Before and After: IKEA Hack Built-Ins Bring New Life to a Family Room for Just $800

published Mar 9, 2022
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Credit: Sahana Begum

Family rooms, throughout history and especially throughout the pandemic, have been a refuge — a spot to hunker down and watch TV, play games, read books, take naps, and just be together.

But DIYer Sahana Begum (@styledbysahana)’s sister’s family room wasn’t fostering the family vibe she wanted it to. “It felt uninviting and was not a place anyone spent any time in,” Sahana says. “Nothing in the room attracted anyone toward it.”

The space was fairly empty, with a short tiled fireplace and sparse mantel on the main wall. Sahana wanted to make a change to “give the room some meaning.”

Credit: Sahana Begum

“This is, after all, the family room, a place for the whole family to gather to spend time, watch TV, or play board games,” she says. “Nothing of that sort was being done here, so I decided to give it a new look, something that’ll attract everyone!”

In a three-week reno, Sahana decided to revamp the main wall, which gave the whole room a much more inviting and complete feel.

She removed the existing square tiles from the fireplace, detached the long, thin mantel, and then patched up the drywall to install built-ins, which are custom-looking but for a fraction of the cost — about $800, she says, with the trim being the most expensive part due to lumber shortages.

Credit: Sahana Begum

For her added storage, Sahana used pre-made wall cabinets from Menards ($65 each), attaching two cabinets and adding a base frame on the bottom and trim on the sides to make them look built-in. She used IKEA GERSBY bookcases ($35 each) on top of the the cabinets for shelving, trimming a bit of length off the bottoms so they would fit between the cabinets and the ceiling.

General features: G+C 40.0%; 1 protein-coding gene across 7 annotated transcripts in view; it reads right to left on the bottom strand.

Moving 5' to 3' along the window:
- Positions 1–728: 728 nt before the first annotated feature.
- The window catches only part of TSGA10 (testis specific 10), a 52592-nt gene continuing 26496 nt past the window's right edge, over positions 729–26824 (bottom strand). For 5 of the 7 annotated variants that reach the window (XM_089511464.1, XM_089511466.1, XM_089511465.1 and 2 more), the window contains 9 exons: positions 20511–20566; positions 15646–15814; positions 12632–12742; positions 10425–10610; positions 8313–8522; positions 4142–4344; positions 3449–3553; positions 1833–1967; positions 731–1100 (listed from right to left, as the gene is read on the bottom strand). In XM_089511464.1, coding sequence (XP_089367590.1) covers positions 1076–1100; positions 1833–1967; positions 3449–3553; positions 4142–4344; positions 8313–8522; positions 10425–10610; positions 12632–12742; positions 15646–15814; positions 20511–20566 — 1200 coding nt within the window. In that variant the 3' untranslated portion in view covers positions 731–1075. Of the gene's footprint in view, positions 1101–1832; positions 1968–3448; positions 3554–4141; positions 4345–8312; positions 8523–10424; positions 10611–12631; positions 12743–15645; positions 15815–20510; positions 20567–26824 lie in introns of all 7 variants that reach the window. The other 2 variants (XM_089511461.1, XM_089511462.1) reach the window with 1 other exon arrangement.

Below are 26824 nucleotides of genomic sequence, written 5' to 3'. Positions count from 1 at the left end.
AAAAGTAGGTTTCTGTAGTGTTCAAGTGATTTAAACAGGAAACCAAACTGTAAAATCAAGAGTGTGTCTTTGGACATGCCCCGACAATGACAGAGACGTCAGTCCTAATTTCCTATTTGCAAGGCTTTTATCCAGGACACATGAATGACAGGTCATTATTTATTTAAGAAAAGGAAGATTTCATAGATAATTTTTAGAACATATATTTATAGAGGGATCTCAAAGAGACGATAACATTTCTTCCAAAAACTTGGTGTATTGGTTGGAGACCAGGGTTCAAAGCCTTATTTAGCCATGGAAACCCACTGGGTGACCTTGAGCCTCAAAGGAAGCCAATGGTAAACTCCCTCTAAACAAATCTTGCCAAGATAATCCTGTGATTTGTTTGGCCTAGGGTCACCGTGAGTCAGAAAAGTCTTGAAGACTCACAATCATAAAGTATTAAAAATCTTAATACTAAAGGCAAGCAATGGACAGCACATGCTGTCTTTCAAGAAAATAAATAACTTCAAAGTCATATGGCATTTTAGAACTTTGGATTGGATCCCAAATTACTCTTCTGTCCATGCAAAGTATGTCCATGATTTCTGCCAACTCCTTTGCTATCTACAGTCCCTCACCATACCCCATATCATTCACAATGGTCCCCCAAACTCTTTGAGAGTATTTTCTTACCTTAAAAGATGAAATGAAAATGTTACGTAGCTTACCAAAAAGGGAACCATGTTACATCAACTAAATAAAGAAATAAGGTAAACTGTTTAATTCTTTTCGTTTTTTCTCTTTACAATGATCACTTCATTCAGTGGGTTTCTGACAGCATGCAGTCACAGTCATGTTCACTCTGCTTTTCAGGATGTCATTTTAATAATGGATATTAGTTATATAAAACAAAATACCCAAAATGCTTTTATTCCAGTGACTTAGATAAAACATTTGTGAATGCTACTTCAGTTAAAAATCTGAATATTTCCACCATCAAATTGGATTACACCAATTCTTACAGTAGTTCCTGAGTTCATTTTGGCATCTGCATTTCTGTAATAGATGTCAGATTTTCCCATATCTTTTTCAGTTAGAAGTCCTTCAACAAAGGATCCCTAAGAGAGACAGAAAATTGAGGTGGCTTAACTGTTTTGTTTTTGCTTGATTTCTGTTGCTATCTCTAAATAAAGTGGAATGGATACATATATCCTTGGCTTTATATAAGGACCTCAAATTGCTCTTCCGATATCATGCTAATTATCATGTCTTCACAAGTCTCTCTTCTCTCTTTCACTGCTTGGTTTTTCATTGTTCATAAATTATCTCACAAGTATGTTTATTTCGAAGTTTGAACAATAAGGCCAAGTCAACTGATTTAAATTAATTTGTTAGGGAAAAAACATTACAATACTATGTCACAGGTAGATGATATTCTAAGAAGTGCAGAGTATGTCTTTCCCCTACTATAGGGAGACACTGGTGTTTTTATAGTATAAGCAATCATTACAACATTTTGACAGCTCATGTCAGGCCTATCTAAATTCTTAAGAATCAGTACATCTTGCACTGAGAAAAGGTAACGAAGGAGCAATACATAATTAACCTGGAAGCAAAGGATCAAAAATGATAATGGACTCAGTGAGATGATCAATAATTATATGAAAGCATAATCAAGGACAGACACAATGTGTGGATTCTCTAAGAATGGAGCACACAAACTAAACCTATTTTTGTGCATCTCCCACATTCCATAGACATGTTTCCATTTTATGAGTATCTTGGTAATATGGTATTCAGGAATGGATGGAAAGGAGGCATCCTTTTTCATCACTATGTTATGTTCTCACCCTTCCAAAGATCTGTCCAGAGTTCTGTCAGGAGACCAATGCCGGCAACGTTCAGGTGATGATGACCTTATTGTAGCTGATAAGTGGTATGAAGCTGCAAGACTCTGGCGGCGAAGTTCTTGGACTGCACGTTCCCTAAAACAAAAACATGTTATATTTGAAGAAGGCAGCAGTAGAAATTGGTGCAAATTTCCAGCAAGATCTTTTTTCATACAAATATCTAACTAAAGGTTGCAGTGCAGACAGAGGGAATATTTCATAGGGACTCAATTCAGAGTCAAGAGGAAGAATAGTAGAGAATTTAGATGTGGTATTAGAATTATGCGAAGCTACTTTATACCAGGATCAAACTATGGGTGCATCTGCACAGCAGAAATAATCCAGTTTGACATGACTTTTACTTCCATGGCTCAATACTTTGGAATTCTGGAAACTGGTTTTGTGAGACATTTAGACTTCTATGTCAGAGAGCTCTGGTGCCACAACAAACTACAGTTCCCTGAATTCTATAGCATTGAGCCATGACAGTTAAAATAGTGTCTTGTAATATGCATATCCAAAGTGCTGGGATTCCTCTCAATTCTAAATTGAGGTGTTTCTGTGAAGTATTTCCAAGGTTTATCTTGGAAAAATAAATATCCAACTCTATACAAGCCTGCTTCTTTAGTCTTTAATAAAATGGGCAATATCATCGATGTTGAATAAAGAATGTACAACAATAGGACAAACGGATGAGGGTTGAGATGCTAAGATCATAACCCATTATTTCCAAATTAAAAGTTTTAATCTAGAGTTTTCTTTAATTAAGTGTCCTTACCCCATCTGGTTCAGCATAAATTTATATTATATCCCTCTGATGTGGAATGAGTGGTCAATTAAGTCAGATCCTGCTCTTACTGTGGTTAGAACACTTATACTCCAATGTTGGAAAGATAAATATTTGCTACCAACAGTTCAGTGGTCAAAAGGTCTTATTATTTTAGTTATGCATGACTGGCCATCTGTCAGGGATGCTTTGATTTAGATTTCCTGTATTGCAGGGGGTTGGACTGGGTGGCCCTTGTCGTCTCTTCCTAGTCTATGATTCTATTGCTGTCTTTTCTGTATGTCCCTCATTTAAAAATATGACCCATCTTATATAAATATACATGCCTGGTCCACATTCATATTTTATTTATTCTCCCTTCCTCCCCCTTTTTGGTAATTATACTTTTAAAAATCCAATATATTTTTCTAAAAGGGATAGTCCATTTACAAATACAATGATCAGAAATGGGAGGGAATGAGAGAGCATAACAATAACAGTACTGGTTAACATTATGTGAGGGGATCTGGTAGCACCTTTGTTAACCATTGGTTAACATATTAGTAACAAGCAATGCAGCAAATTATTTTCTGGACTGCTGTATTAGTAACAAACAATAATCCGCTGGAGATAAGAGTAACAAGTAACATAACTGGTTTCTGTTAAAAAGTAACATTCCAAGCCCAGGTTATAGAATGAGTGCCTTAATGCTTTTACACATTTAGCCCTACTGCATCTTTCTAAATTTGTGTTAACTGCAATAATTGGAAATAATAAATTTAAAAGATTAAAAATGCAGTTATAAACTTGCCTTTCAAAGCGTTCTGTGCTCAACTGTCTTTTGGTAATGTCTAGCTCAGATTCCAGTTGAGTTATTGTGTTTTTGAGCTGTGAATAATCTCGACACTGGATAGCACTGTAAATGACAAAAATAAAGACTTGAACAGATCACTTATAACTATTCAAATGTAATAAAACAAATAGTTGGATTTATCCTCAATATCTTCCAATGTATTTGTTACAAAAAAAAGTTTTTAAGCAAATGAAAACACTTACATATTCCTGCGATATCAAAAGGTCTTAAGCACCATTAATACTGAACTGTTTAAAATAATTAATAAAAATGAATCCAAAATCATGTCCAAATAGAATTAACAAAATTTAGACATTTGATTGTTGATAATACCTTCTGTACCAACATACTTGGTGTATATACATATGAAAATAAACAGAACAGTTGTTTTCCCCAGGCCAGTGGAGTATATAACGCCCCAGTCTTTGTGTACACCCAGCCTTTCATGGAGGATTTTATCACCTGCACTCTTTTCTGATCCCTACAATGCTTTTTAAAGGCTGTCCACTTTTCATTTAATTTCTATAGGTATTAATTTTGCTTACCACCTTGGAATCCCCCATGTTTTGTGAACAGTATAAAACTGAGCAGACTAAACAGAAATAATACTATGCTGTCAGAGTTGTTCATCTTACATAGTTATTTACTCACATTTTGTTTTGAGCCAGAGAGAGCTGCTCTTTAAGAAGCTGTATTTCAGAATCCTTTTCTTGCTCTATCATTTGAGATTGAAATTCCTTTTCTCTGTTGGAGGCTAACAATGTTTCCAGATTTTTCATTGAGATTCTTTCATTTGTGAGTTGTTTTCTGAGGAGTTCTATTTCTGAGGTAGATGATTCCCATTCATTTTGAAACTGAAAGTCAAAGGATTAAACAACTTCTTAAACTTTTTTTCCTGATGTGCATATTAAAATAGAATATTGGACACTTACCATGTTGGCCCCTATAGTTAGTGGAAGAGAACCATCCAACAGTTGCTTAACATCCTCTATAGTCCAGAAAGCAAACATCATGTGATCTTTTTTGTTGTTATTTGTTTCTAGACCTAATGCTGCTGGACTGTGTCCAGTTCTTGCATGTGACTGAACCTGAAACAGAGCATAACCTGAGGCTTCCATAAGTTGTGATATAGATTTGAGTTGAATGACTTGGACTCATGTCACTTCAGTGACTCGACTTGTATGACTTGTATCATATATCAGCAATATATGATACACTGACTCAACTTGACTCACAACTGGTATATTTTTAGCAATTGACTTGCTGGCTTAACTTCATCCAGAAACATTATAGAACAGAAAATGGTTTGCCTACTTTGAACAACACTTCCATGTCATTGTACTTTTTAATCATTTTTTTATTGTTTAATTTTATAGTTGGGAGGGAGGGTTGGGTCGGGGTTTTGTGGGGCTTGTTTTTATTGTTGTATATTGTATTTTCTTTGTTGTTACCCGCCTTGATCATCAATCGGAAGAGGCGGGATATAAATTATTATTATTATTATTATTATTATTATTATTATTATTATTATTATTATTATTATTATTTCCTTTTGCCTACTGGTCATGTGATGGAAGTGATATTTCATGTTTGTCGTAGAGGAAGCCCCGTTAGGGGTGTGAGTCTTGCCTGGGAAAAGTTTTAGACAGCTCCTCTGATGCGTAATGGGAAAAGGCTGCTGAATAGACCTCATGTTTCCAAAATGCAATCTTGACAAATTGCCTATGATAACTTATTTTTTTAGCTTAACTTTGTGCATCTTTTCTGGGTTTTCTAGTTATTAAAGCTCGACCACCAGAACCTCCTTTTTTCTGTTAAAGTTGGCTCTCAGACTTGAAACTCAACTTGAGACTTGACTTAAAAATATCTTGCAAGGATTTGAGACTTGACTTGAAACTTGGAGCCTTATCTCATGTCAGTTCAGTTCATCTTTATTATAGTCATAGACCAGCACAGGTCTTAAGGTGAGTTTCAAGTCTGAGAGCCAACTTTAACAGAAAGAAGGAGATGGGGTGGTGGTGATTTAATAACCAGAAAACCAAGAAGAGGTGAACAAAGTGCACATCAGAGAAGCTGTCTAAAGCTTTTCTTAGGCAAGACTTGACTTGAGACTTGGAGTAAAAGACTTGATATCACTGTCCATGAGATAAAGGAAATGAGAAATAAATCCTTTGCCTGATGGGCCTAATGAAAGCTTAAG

“With shiplap and trim work all throughout, it turned out to be a beautiful custom piece,” she says.

Credit: Sahana Begum

Rather than re-tiling around the fireplace, Sahana added shiplap boards (about $9 each), mounted a TV, and added a wooden mantel (stained in Varathane’s honey shade) that’s more proportional to the size of the fireplace.

Sahana said on Instagram that if she could change anything about the project, it would be to hang the mantel a bit higher — but because the fireplace isn’t actually used for heating, it’s something she can live with, and she’s proud of all the hands-on work that went into the living room transformation.

“I was determined to complete this without any outside help and make it an all-DIY project,” she says. “I worked on this project after my full-time day job. At times it was very stressful, but I did take breaks in between. It’s important to remind yourself that it’s okay to take breaks!”

Credit: Sahana Begum

Sahana says she loves everything about the “after.”

“Now it’s finally a space where the family can gather and enjoy time together,” Sahana says. “And the space finally feels like it’s an extension of the house. It’s no longer a neglected room!”